2 carrots (sliced into chunky sticks)
2 leeks (sliced, white part only)
1 small onion
2 garlic cloves (sliced)
2 small shallots (sliced – keep one half uncut)
1 celery stalk (sliced)
1/2 pound white mushrooms
1/3 pound pearl onions (peeled)
4 tbsp white wine (optional)
2 tbsp butter (or olive oil, for frying the mushrooms)
Salt and pepper, for seasoning
For the bouquet garni:
A bunch of thyme
One bay leaf
A few sprigs of parsley
For the sauce:
A few squeezes of fresh lemon juice
2/3 cup crème fraîche
1/3 cup flour
1/4 cup butter
2 egg yolks
Chop the carrots into chunky sticks, coarsely slice the onion, shallots, leeks, celery, and garlic. (Tip to peel pearl onions: trim the root and put in a heat-proof dish, pour boiling water over them and let stand about 4-5 minutes, then plunge into cold water. The skins will peel right off.) Keep half a shallot and stick the cloves in.
Make a simple bouquet garni with a few sprigs of thyme, parsley and bay leaf (tie with some twine or wrap in cheesecloth).
Blanch the cubed veal in about 8 cups of boiling salted water for 1-2 minutes. Add the onion, shallots, garlic, bouquet garni and all the other vegetables– except mushrooms and pearl onions but including the half shallot with cloves. Add the wine. Bring to a soft boil for 2 minutes. Season with salt. Cover and cook on a low heat for 1 hour and 15 minutes.
Remove all the meat, bouquet garni, vegetables and set aside. Cover to keep them warm. Strain the broth through a fine-mesh sieve, reserving four cups of broth. Then boil down the broth to 2 cups for the sauce.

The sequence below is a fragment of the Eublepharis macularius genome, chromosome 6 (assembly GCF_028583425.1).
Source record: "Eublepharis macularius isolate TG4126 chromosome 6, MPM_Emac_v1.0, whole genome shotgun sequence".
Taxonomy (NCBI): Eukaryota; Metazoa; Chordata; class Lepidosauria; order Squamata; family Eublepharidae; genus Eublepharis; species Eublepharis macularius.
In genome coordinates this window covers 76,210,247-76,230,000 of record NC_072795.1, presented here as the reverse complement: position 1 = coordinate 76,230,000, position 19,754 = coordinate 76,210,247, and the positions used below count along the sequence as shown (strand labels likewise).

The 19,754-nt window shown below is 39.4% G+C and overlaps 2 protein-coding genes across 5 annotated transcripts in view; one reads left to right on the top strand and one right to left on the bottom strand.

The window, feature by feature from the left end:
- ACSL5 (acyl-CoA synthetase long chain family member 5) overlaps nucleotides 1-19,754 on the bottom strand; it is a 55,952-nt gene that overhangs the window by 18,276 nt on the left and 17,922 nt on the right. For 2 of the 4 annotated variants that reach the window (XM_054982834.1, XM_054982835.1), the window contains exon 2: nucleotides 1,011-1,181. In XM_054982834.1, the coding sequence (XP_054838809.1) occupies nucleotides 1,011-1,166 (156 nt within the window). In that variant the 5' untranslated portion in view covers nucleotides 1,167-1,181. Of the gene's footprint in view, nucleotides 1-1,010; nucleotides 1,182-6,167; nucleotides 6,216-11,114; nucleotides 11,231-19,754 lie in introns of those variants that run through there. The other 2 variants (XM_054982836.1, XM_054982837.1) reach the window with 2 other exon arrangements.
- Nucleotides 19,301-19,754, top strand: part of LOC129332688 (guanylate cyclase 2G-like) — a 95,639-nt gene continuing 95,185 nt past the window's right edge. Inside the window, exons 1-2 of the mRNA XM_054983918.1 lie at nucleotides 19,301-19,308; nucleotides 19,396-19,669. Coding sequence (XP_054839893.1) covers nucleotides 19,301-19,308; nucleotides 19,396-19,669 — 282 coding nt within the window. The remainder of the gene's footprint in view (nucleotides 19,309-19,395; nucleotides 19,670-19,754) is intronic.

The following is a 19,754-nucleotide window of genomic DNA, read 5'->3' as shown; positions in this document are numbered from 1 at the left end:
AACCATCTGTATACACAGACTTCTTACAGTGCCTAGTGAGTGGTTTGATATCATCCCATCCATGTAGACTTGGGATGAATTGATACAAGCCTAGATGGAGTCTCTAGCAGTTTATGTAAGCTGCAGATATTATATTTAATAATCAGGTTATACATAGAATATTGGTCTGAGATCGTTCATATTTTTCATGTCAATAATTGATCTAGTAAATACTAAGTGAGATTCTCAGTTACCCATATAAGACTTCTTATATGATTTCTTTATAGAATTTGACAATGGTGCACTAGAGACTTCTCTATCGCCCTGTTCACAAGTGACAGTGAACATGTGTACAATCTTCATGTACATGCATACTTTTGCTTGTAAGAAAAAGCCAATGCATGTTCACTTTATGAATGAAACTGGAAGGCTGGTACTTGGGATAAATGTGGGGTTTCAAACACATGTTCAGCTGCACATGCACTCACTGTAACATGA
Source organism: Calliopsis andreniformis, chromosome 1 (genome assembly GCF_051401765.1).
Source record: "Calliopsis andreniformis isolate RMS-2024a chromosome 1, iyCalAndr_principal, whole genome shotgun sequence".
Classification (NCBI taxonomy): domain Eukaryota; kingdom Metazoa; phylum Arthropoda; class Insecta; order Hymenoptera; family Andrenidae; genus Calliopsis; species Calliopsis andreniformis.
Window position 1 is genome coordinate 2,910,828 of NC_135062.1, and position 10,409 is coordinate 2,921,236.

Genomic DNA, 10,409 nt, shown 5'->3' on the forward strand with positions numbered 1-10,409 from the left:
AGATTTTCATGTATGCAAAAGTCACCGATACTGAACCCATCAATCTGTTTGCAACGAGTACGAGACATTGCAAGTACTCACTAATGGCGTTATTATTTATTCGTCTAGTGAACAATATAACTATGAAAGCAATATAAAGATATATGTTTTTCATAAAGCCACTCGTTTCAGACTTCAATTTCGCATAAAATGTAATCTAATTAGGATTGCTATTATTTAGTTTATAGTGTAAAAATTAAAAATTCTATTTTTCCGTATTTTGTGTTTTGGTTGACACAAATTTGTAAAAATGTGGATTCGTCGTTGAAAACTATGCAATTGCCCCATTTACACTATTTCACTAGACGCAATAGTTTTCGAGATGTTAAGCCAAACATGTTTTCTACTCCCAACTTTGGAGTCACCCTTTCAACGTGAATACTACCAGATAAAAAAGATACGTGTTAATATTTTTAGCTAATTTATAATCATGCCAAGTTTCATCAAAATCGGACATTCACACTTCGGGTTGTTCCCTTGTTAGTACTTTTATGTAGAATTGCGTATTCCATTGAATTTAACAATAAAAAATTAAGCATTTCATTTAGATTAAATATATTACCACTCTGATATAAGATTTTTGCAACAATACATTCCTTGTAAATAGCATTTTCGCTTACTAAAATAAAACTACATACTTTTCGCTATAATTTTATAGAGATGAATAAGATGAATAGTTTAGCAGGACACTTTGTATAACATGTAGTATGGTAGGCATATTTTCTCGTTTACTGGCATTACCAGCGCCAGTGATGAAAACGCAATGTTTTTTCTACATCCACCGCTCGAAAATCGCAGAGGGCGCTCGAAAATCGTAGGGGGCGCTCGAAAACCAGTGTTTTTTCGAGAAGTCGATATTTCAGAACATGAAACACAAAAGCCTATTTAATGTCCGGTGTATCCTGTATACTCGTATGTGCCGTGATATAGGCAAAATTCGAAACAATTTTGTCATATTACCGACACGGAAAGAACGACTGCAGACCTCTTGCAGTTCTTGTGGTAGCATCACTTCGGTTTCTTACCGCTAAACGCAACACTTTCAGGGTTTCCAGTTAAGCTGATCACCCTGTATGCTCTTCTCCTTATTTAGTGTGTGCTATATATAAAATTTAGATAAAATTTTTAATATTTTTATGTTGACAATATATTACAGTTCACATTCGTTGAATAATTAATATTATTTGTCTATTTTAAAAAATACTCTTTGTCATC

In a saucepan melt ¼ c. butter and add 1/3 c. flour, cooking over low heat until smooth and golden. Add the stock from the pot and cream. Pour the roux sauce into the blanquette pot. Mix well with a whisk and cook for 5 minutes on a low heat, until the stew sauce starts to slightly thicken. Return the veal and strained veggies to the pot and simmer about 15 minutes.
At the same time, sauté the sliced mushrooms and peeled pearl onions in 2 T butter. Drizzle with Lemon juice and add to blanquette.
In a separate bowl combine the crème fraiche, lemon juice, and 2 egg yolks. Add 1 – 2 ladles of blanquette sauce to the bowl – you don’t want to curdle the eggs. Stir well, then add to the blanquette. Warm through and serve immediately with rice. Garnish with parsley.
NOTES: Two-and-a-half pounds of veal shoulder before trimming was plenty for 6 people. The ancient version of this recipe recommends pasta instead of rice. Sometimes even potatoes are used as a base.
Judy says: This was time-consuming, but OMG so good!
For more French recipes included in and inspired by the Bennett Sisters Mysteries, follow this blog or sign up for Lise’s newsletter HERE
Just a quick update… I’m giving away two ebook copies of ‘The Things We Said Today’– the fourth book in the Bennett Sisters series. This is the story where the whole family goes to Scotland for Annie and Callum’s wedding. The sisters (and Pascal) stay in the family’s hunting lodge in the Highlands. When a torrential storm hits they end up cut off from the rest of the wedding party. Mayhem ensues! And rain, lots of very Scottish rain.
The French translation of ‘Blackbird Fly,’ first in the Bennett Sisters Mystery series, is now available. Woo hoo! Or, excuse me, Ooh-la-la! Emma Cazabonne translated the novel and Gaelle Davis proofread the translation. Both native French speakers, Emma lives in the Chicago area now while Gaelle lives in France.